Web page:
as time or risk preference that also impact on labour market decisions. Social security eligibility conditions may encourage those surveyed individuals who do not participate in the labour force to overstate their ill health as a justification for their non participation, although the empirical literature has not found strong evidence of this effect so far (Stern 1989; Dwyer and Mitchell 1999; Cai and Kalb 2006). Poor health may also be a consequence of labour market outcomes raising the possibility of simultaneity bias.
An obvious alternative to measures of self reported health is to use more objective measures either from generic health status measures or clinical measures. Other researchers have examined the effects on labour market performance of specific chronic health conditions such as diabetes (Kahn 1998; Bastida and Pagan 2002; Brown and Pagán Elena Bastida 2005) or mental health problems (Waghorn and Chant 2005). Although specific health conditions may also be self- reported, relative to self-assessed global health status, they are much less likely to be subject to reporting/measurement errors. There are limitations in looking only at specific conditions in isolation. Many chronic diseases are interrelated through common risk factors and physiology. For example diabetes is associated with long-term conditions such as diseases of the circulatory system and eyes. In particular, people with diabetes are at an increased risk of developing coronary heart disease, stroke and peripheral vascular disease (Australian Institute of Health and Welfare 2006). In the 2004 national health survey 20% of persons reporting diabetes also reported heart, stroke or vascular disease; 18% of those aged 45-64 years, and 27% of those aged over 65 years, had one or more of these circulatory conditions (Australian Bureau of Statistics 2006). Among the studies on specific chronic health conditions and labour market performance, most have focused on one particular chronic illness and treated the incidences of other chronic illnesses as exogenous. However, incidences of chronic conditions such as diabetes and cardiovascular disease are likely to be in part the results of lifestyle behaviour and other unobservable individual characteristics that also influence labour market outcomes. Any degree of measurement errors due to the subjectivity of the self-reported medical conditions would also mean that the incidences of such reported chronic diseases are potentially endogenous. There are some exceptions in this literature such as (Brown and Pagán Elena Bastida 2005) who studied the impact of diabetes on employment, (MacDonald and Shields 2004) who looked at the impact of problem drinking on employment and (Morris 2007) who investigated the relationship between obesity and employment studied using a recursive bivariate probit model to account for endogeneity. In all cases however, only a single self-reported disease was used.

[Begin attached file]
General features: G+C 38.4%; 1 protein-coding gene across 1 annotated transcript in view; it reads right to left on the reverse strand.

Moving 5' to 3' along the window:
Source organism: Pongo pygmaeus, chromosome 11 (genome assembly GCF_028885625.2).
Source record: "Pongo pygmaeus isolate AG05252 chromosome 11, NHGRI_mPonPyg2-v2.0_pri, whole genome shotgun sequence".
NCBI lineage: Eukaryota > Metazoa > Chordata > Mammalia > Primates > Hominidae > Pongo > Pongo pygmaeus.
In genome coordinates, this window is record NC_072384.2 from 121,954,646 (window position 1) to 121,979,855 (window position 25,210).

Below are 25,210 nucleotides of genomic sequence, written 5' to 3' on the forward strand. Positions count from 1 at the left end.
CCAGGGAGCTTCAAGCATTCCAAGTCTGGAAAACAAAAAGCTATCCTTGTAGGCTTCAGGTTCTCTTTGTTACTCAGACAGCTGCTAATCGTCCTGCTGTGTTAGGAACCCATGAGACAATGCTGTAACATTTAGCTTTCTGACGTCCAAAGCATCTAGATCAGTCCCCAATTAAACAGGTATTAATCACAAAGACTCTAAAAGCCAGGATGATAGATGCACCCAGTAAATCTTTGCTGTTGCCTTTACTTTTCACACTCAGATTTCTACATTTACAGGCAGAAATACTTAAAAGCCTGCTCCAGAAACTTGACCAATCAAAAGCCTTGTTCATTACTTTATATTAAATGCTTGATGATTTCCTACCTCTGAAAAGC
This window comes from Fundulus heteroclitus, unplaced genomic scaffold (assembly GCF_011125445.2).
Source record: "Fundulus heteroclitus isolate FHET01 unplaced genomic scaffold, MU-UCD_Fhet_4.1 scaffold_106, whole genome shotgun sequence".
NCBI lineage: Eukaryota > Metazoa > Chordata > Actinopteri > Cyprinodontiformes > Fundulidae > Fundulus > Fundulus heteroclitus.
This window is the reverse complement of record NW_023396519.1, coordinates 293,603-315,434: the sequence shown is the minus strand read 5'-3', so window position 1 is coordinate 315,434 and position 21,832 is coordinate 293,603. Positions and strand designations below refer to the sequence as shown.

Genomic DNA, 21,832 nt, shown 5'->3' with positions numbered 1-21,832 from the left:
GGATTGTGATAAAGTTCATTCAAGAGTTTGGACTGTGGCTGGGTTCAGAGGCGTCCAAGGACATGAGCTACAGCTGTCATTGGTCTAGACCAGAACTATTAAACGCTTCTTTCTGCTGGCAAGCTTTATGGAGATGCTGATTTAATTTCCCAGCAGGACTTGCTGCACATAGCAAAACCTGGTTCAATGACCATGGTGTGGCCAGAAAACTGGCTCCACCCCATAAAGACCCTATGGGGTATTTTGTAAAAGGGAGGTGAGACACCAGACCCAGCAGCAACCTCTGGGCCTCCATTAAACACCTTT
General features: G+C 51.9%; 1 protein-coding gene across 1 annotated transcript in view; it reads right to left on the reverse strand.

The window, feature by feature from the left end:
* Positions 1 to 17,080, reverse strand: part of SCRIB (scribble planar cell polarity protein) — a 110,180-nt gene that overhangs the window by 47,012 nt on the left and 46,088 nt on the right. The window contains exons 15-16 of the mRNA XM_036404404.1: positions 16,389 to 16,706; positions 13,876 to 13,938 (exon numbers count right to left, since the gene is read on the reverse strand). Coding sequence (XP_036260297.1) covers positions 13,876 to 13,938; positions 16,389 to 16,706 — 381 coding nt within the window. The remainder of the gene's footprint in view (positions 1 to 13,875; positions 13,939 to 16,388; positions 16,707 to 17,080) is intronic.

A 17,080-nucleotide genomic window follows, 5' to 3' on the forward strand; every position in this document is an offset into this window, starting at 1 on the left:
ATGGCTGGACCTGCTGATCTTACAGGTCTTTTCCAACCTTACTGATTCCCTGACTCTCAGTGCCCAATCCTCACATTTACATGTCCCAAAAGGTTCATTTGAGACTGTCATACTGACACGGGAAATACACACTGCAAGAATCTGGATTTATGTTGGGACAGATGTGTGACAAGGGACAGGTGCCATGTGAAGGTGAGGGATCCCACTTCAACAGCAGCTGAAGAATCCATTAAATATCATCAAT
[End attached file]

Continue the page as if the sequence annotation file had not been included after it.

In contrast this paper uses clinically measured diagnoses of chronic diseases and risk factors to provide evidence on relationship between labour market participation and chronic disease and adopts a multivariate approach to estimation that account for multiple sources of endogeneity across two chronic diseases: diabetes and cardiovascular disease. The multivariate approach is similar to that in (Zhao and Harris 2004) for drugs, but with the addition of the simultaneous determination of two of the three dependent variables.
The underlying theoretical model is one of a conventional household labour supply. The individual is assumed to make a trade off between labour and leisure subject to a constraint of full income. The decision to enter the labour force is the first part in a two part decision on hours supplied. The final outcome of hours worked will depend on both labour supply and the demand for that individuals labour. In this paper we do not model the second part of the decision but restrict the analysis to the participation part of the labour supply decision. This is done to simplify the model
Chronic disease and labour force participation in Australia: an endogenous multivariate probit analysis of clinical prevalence data